Does Joe Biden’s re-election campaign have a Gaza problem?

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IT IS NEVER nice for a campaign when a steadfast constituency turns irate and threatens to withhold their votes; it is the stuff of nightmares when they happen to reside in a swing state that may decide the next presidential election. Incensed over the Israeli military campaign in Gaza—which is fast approaching 30,000 Palestinian deaths—Muslim-American and Arab-American voters staged a campaign to withhold their votes for President Joe Biden in Michigan’s Democratic primary. Rashida Tlaib, a prominent Palestinian-American congresswoman representing the heavily Muslim western suburbs of Detroit, encouraged her fellow Democrats to vote “uncommitted”, as did most prominent Muslim officials in the state. Over 100,000 Michiganders voted “uncommitted”, representing 13.3% of the total vote.

The threat to Mr Biden is not veiled. “There is not really a path that does not go through Michigan. And there is not really a path that goes through Michigan without the Muslim community,” says Hira Khan of Emgage, a Muslim-voter mobilisation group. Michigan has had a recent spate of tight elections. In 2016 Donald Trump beat Hillary Clinton by a margin of 10,704 votes (or 0.22% of those cast); in 2020 Mr Biden won by 154,188 (or 2.78%). The state also has one of the highest concentrations of voters with Middle Eastern and Muslim backgrounds. In 2020 there were an estimated 206,000 Muslims in the electorate—roughly 2.8% of the total—and most of them probably voted for Democrats. If the anti-Gaza backlash persisted through November (including among the three-quarters of young voters who disapprove of Mr Biden’s handling of it), the effect would be marginal. But in a state like Michigan, marginal effects can matter quite a lot.

That is why the Biden campaign seemed particularly concerned. Weeks ago, it sent Julie Chávez Rodríguez, the campaign manager, to the state to meet Muslim leaders. The meeting was cancelled when all of them refused to attend. Reportedly, a suggested meeting with Vice-President Kamala Harris in Washington was also nixed. The White House dispatched senior policymakers, including Jon Finer, the deputy national security adviser. A recording of the conversation, published by the New York Times, shows Mr Finer being unusually self-critical: “We have left a very damaging impression based on what has been a wholly inadequate public accounting for how much the president, the administration and the country values the lives of Palestinians. And that began, frankly, pretty early in the conflict,” he said.

The listening sessions are only going so far. “I think they’re hearing the concerns. The problem is that they’re not acting on them yet,” says Alabas Farhat, a Democratic state representative who has been campaigning for the uncommitted vote.

Despite the display of discontent in the primary, it remains unclear how seriously the grumbling will jeopardise the president’s prospects in the general election. In 2012, when Barack Obama was running for re-election, 10.7% of Democratic primary voters in Michigan voted “uncommitted”, even though there was no concerted campaign to do so. Graded against that baseline, the 13.3% showing mustered by this campaign looks less impressive.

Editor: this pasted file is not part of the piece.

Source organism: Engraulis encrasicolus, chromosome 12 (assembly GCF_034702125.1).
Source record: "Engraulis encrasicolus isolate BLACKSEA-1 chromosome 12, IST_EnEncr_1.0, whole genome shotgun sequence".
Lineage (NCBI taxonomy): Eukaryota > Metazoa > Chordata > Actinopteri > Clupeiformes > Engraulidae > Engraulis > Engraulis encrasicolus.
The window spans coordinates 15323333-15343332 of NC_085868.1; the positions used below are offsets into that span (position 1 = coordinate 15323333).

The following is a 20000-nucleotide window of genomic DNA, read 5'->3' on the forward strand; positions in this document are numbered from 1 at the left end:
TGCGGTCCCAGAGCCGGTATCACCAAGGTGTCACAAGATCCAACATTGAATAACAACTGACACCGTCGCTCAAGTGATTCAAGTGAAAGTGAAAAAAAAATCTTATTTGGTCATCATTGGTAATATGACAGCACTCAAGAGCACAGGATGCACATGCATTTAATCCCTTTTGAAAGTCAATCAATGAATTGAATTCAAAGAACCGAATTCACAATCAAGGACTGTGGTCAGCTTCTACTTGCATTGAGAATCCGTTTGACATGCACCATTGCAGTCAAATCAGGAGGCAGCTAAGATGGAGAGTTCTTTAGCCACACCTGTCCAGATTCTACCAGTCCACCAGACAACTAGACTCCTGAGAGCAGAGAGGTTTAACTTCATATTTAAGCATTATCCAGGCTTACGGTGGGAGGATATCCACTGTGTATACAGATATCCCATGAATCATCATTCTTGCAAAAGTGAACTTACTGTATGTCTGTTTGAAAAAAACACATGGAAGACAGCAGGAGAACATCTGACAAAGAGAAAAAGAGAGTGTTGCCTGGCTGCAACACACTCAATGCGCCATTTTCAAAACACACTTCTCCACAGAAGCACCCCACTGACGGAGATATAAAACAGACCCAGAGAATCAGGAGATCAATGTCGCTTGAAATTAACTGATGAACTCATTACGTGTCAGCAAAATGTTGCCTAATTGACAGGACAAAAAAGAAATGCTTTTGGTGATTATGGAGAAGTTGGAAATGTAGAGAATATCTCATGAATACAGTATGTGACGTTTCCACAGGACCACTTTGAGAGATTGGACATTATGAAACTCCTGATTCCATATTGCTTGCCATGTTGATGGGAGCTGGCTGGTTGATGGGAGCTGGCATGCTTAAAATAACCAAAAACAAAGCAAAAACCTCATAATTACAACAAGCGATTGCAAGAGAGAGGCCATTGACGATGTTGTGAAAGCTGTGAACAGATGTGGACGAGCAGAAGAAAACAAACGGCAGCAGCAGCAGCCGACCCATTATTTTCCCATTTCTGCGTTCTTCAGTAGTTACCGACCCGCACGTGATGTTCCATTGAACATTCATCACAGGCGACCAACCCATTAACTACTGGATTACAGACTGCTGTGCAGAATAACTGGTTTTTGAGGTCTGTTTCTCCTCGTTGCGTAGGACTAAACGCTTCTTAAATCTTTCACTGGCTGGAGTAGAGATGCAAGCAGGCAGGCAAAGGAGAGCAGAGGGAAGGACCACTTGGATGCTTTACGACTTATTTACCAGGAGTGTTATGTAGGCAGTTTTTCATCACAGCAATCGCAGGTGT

Back in 2012 the discontent was diffuse. This year it was concentrated. In some precincts of Dearborn, a heavily Arab-American city near Detroit, three-quarters of voters were “uncommitted”. If 100,000 Democratic voters were really willing to spoil their ballots in November in order to nix Mr Biden’s chances of winning, he would be in serious trouble. Yet the president would also face an electoral backlash were he seen to abandon Israel. In The Economist’s YouGov poll 36% of those questioned say their sympathies in the conflict are more with Israelis, while just 15% are more sympathetic to Palestinians.

Some Muslims say they are ready to abandon Biden and that his inability to restrain Israel is cause enough to make him a one-term president. Given Mr Trump’s evident antipathy to Muslim-Americans, his favour towards Israel and his general lack of concern for most things that sound like human rights, this might seem paradoxical. Ahead of the primary vote Gretchen Whitmer, the popular governor of Michigan, argued that “any vote that is not cast for Joe Biden supports a second Trump term.” Many Muslims concede that outcomes under Mr Trump would not have been better, but that there would be no offensive pretence of caring about human rights. “I prefer to be stabbed from the front than from the back,” says one.

Others say that Mr Biden can win back their support if he were to call for a permanent ceasefire, if he stops sending weapons to the Israelis and resumes funding the United Nations Relief and Works Agency (which was cut off after the Israelis said that several of its employees had taken part in Hamas’s attack on October 7th that murdered 1,200). Asked what happens in the next nine months, Abdullah Hammoud, the mayor of Dearborn, says: “That’s a question for President Biden.”

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